With a desire to create an inspiring support base for contemporary African artists, that also provided fundraising for the creative and artistic development of Africans and their community, Carina Bekkers formed Sanaa Afrika.
‘I wanted to provide these artists with opportunities to showcase their beautiful art and craft online, in galleries and at exhibitions,” says Carina.
Sanaa Afrika has been operating successfully since 2005 and were recent standouts at the recent Decoration + Design.
In June, Sanaa Afrika opened its first outlet in Terrigal NSW, specialising in a variety of artwork and high quality craft including stone and wooden statues, delicate porcelain bowls, digital limited prints, fine art and a range of contemporary versions of traditional items such as masks, gourds, drums, master weaver basketry and batik.
We caught up with Carina to ask her about the humanitarian side of Sanaa Afrika, the success of the brand, and running on ethical and fair trade principles.
A huge part of the company structure is the humanitarian side – can you please explain this and how you support the creative in Africa?
Only since the 1980s has Contemporary African art gained ground and then mainly in Europe and America with large exhibitions and dedicated galleries. The African art ‘appealing’ to the Western art market was and to a large degree still is that which represents ‘struggle’ rather than ‘art-for-art’. With hardly any culture infrastructure in place across Africa, artists [continue to] produce works to meet the taste of those who buy their work.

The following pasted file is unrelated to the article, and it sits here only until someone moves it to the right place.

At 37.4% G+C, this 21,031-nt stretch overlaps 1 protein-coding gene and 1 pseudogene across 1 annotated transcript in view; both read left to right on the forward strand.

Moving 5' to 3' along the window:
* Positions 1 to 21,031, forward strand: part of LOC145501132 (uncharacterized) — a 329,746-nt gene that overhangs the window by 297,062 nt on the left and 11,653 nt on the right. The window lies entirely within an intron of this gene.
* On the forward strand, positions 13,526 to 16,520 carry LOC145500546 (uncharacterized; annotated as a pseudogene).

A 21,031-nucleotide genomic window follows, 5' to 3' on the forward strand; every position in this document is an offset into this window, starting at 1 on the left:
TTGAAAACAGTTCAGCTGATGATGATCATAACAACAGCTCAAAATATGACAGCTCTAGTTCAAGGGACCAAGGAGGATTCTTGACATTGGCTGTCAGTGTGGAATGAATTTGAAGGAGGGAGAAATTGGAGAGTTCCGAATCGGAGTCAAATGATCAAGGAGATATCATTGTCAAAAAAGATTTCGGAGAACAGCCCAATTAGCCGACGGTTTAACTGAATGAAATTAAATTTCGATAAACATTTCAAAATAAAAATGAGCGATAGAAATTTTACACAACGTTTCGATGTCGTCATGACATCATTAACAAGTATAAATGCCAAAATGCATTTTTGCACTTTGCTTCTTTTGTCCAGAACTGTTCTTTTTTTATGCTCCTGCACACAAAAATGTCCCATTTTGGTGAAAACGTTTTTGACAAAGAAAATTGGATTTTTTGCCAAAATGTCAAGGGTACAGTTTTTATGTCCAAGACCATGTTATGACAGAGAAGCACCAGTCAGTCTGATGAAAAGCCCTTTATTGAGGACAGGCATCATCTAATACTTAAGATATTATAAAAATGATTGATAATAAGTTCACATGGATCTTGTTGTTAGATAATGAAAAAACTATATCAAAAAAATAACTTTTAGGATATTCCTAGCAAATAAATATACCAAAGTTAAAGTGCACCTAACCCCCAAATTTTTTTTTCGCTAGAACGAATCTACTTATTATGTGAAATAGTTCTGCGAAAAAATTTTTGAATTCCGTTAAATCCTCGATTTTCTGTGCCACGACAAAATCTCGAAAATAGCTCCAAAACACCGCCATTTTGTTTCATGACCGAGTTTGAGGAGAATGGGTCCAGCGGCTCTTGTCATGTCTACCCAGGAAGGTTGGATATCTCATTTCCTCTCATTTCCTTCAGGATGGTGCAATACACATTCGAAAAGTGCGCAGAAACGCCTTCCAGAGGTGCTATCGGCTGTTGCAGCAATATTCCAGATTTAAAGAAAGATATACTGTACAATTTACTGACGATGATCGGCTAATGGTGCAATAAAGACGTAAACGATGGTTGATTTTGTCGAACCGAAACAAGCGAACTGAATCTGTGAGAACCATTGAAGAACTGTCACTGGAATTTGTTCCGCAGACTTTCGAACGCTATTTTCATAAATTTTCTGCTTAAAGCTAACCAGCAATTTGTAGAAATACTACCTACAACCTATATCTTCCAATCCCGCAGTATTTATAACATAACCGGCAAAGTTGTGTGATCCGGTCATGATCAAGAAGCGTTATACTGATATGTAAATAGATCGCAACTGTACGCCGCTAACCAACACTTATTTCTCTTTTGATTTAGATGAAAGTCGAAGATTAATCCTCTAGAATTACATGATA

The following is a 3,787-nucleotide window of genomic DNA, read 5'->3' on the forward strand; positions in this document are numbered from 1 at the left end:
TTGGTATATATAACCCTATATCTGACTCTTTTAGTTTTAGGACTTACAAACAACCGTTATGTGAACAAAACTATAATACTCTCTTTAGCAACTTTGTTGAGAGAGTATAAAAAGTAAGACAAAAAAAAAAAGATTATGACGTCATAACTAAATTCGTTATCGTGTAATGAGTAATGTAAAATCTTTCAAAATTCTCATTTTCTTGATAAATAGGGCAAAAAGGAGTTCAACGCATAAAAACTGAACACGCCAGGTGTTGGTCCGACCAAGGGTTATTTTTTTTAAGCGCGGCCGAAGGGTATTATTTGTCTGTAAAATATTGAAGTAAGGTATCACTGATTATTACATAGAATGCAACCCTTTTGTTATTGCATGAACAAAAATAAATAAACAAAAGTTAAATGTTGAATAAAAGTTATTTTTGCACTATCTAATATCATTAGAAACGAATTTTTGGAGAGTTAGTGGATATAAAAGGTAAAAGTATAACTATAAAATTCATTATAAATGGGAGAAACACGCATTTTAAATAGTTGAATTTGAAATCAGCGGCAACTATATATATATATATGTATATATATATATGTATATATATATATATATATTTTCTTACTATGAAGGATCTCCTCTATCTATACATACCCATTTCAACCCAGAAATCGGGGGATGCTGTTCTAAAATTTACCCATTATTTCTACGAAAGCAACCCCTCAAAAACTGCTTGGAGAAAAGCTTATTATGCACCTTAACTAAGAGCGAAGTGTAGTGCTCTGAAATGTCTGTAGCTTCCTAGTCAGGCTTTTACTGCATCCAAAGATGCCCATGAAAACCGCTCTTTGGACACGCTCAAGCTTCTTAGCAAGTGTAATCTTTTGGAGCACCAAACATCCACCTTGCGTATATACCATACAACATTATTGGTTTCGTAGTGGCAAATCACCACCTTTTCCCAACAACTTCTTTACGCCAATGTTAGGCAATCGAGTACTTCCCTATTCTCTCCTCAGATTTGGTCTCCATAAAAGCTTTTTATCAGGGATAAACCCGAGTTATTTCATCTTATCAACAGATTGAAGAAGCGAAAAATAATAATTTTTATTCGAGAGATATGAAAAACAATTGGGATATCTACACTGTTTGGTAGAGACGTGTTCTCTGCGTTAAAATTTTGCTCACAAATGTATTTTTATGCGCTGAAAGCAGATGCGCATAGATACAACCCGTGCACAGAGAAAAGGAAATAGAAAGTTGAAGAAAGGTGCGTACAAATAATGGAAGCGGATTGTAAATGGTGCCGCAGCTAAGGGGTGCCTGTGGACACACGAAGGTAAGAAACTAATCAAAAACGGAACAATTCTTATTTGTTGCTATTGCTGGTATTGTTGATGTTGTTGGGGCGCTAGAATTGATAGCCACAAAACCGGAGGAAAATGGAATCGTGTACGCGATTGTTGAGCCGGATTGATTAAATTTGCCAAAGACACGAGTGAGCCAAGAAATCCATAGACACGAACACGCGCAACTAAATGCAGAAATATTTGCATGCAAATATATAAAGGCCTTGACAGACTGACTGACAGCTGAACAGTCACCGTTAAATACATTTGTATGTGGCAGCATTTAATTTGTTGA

Things are changing albeit slowly and many African countries are taking the first steps to creating such a cultural infrastructure with artists setting up cooperatives, opening private art galleries and holding exhibitions. This is an exciting development and one I support by providing artists with an international platform to showcase their work.
I buy direct from the artist or cooperatives and I have a reliable network of people on the ground who are themselves artists or involved in art and just as passionate as I am about promoting African art.
I operate on fair trade and ethical business principles and give artists recognition for their work. Some artists live in remote areas with limited resources, others live in urban areas but all are trying to support themselves and their families through the sale of their art.
How successful has the brand been in Australia? Do you sell overseas also?
I am the only one in Australia focusing on genuine Contemporary African art and my exhibitions in Melbourne, Sydney and Newcastle have been very successful. I sell nation-wide online and have two exhibition spaces on the Central Coast. A recent art critique in the Newcastle Herald on the Rainbow Savannah Exhibition at the Newcastle Art Space recognised what I am trying to do for Contemporary African art in Australia, finding many similarities with the early struggle for recognition of Indigenous Australian art.
You recently exhibited at D+D Melbourne, what was the response/feedback to your brand/products?
Good reviews from stand visitors on the products, and positive response on the overall mission of Sanaa Afrika.